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E-M:/ Hearing for Wetlands filling in Kalamazoo

MDEQ will hold a public hearing on Wednesday, April 10, 7 p.m., at the

Kalamazoo City Commission Chambers, City Hall, on a wetlands mitigation

permit application by the Hinman Company of Kalamazoo.  It is critically important that

concerned Kalamazoo residents attend the hearing and voice their opinion.

The applicant proposes to construct a 95,000 square foot Home Depot

facility on the former site of a bowling alley on Stadium Drive, adjacent to

a city wellfield and bordering on Arcadia Creek. The project would involve

placement of 725 cubic yards of fill in the Arcadia Creek floodplain and

74,000 cubic yards of fill in 3.67 acres of wetland. Mitigation would

involve creation of 2.48 acres of wetland on the project site and on the

city's wellfield, with an additional 3 acres of wetland elsewhere in the

Kalamazoo River watershed.

There are several environmental concerns (aside from the questionable

appropriateness of and need for the Home Depot project itself, as Kalamazoo/Portage

already has 5 big box home improvement stores):

1) There is already under way a Clean Water Act 319 project devising

watershed-management plans for Arcadia Creek and three other contiguous


2) The level and the flow of stormwater in and through the created

wetlands would be intermittent, variable, and undependable, rendering the

success of the restoration problematic;

3) The 16 foot drop at the rear of the proposed fill, with a steep slope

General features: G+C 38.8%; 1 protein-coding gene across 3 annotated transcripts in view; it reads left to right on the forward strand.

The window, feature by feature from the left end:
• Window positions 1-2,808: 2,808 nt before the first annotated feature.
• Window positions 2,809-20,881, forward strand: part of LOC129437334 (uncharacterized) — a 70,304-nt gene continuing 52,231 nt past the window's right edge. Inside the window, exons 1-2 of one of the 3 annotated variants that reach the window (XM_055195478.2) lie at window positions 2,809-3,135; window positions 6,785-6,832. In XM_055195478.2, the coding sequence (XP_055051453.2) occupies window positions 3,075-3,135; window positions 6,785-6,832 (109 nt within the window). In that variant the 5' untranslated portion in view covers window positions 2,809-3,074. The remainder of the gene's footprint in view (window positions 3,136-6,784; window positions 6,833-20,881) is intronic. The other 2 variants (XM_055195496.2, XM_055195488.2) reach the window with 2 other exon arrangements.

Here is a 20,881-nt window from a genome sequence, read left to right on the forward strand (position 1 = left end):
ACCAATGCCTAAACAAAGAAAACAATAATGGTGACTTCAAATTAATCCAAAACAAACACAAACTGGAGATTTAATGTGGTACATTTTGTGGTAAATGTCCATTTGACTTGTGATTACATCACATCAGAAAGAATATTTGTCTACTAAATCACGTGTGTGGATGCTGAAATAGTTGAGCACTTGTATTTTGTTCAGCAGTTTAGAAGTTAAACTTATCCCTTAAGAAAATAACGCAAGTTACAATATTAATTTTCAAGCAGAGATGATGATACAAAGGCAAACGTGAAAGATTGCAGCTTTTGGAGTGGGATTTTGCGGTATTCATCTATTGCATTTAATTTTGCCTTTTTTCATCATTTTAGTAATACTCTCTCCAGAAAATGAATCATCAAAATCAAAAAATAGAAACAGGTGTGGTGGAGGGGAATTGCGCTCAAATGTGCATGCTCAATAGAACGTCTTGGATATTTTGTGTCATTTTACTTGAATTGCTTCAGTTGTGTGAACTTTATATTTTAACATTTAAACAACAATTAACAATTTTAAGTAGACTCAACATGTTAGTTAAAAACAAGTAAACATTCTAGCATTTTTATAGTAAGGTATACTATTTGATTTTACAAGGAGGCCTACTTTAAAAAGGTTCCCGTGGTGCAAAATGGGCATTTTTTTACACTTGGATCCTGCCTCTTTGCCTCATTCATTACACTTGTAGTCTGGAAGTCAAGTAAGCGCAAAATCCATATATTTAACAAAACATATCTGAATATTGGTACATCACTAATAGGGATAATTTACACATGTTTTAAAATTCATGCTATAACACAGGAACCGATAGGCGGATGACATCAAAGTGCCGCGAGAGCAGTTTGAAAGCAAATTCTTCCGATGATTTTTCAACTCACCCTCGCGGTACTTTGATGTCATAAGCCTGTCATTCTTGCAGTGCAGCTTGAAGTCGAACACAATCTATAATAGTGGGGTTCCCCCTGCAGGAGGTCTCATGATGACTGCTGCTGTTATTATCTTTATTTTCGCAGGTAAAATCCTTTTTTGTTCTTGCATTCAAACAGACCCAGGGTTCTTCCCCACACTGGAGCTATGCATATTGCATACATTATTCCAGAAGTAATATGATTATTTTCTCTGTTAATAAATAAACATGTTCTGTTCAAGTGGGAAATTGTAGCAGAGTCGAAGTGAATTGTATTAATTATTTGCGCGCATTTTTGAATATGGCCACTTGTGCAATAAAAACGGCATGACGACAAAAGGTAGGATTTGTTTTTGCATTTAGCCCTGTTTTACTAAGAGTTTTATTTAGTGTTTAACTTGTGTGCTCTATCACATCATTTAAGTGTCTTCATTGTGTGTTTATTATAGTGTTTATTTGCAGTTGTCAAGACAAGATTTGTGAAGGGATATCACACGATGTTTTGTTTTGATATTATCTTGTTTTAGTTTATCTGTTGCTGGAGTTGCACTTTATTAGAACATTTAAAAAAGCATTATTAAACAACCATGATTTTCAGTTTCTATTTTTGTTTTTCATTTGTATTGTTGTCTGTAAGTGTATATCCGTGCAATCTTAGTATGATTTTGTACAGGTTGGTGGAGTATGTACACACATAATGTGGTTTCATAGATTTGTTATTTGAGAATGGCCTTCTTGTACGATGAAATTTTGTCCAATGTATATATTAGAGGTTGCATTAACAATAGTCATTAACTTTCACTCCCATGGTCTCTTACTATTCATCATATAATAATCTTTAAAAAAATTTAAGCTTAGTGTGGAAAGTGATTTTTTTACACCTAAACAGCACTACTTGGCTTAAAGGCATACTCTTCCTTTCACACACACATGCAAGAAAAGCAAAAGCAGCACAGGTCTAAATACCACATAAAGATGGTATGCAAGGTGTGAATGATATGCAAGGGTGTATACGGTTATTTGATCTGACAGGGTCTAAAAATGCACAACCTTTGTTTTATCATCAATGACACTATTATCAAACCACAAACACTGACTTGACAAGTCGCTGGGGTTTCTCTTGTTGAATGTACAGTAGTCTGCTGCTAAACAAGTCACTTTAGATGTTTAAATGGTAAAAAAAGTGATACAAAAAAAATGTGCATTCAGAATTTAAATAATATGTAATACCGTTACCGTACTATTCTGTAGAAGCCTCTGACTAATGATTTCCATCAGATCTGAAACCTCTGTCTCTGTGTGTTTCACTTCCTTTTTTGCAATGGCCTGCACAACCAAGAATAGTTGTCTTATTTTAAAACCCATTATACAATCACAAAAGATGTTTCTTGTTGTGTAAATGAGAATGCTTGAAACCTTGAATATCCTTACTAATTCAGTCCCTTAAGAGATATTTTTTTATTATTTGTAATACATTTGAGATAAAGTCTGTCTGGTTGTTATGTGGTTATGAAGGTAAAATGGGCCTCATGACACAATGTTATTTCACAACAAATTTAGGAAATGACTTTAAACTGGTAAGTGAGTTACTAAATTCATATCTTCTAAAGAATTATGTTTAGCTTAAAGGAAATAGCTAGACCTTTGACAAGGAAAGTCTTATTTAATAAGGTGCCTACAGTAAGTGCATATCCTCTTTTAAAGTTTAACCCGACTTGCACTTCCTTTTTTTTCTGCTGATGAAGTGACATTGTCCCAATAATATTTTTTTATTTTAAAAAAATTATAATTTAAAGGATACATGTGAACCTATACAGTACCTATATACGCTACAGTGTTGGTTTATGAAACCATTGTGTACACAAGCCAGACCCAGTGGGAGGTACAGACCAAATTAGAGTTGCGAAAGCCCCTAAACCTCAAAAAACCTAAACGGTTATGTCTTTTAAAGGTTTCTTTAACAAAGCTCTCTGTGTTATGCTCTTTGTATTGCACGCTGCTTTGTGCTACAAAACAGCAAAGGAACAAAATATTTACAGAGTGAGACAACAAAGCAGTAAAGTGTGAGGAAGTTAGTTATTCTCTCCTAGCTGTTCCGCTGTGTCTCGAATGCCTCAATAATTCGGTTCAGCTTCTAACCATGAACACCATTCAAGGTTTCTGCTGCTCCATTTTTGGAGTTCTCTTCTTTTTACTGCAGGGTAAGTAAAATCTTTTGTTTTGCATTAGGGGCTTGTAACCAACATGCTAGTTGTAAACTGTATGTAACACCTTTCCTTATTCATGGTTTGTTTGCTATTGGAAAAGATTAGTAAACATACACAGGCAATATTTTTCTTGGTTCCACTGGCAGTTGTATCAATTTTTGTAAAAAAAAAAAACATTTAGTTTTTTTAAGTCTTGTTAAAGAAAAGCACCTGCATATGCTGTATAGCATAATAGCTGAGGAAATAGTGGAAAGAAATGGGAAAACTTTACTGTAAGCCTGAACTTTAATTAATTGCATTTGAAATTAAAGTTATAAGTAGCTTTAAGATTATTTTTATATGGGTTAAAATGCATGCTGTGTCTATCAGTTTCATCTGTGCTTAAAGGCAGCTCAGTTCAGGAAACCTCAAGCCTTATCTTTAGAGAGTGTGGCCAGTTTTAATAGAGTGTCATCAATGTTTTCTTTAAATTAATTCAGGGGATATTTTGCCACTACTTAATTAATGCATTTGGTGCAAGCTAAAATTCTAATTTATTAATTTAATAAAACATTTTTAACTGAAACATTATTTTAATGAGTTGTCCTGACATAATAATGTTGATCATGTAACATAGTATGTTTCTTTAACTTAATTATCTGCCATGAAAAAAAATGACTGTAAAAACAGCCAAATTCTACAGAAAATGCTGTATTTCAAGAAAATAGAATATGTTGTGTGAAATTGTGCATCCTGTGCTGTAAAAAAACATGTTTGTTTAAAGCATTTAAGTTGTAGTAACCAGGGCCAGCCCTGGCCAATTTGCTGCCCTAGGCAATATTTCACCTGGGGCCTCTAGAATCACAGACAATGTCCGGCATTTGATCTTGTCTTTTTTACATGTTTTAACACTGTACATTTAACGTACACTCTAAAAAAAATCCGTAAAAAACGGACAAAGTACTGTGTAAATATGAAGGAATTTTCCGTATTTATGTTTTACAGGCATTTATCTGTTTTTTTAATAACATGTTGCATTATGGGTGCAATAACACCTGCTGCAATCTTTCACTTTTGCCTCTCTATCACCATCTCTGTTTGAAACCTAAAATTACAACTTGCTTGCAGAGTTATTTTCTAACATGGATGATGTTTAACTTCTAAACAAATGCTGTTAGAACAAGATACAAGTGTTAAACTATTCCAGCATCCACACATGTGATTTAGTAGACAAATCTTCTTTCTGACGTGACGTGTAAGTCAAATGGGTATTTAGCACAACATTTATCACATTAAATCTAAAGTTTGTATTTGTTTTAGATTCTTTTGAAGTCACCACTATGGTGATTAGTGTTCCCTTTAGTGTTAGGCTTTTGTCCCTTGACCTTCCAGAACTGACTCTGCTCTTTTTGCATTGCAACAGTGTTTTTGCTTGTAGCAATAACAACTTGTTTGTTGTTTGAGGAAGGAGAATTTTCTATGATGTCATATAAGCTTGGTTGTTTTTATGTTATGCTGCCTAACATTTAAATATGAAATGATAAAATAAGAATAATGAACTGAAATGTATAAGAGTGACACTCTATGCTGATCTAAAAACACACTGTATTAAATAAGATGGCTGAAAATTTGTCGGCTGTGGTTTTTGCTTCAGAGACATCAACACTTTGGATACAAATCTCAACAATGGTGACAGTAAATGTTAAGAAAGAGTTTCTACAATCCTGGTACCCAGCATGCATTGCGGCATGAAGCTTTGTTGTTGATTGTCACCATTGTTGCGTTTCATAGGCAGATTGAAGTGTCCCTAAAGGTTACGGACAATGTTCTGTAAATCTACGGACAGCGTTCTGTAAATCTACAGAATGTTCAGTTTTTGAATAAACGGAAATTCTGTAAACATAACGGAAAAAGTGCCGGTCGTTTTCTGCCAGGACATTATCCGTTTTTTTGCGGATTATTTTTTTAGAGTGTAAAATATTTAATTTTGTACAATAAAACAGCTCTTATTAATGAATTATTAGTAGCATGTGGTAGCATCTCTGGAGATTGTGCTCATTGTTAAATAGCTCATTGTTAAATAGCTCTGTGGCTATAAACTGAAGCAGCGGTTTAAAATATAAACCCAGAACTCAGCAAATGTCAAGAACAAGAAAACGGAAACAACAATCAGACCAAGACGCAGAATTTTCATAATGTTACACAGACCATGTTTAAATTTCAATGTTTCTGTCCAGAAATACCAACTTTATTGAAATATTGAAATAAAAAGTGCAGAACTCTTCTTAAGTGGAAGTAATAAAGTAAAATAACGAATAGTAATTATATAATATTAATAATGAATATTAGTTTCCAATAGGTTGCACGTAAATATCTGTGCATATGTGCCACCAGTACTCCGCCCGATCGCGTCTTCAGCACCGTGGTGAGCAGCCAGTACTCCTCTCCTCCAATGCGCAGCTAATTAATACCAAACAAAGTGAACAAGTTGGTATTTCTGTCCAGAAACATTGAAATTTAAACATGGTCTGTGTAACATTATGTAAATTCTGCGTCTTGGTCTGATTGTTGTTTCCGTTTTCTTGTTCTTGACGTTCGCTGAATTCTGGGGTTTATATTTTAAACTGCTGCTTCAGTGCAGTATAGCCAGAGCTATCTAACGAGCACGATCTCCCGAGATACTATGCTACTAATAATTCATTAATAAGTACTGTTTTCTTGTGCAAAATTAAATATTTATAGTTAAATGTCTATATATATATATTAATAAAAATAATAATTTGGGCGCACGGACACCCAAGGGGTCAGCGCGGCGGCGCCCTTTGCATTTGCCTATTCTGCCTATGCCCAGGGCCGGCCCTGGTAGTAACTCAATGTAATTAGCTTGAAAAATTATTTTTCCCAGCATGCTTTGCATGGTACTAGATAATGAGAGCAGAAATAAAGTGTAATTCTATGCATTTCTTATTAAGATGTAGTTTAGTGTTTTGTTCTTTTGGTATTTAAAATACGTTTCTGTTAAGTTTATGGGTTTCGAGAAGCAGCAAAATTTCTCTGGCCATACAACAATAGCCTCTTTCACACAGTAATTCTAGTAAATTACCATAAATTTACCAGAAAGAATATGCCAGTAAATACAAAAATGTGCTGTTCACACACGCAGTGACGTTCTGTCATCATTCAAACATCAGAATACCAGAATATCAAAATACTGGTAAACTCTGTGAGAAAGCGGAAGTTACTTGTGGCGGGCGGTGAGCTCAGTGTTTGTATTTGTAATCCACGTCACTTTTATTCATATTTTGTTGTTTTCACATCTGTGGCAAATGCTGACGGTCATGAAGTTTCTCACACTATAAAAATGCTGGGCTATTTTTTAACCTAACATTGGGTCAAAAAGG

(1:2) would make stabilization of the slope difficult and erosion and

sedimentation possible, in a watershed already severely impaired by


4) A state-listed special-concern species--Eastern Box Turtle--is present

on and near the site and since it development has already greatly limited the

turtle's range, the project would severely disrupt its habitat. Moreover,

almost immediately downstream of the city's wellfield there is degraded but

virgin floodplain wetland and oak savanna remnant with a very high diversity

of native forbs, grasses, sedges, and shrubs--including at least two

state-listed threatened species (Rosinweed and Rattlesnake Master). The

processes of excavating, filling, and construction could release more

nutrient and sediment, further degrading this area.

5) Since the excavation for the project would destroy upland habitat and

reduce the entire area behind the Home Depot building to wetland, the

diversity of wildlife habitat and herbaceous species would be considerably


6) Finally, any wetland mitigation is problematic. Only about 22% of

wetland mitigation projects are successful.


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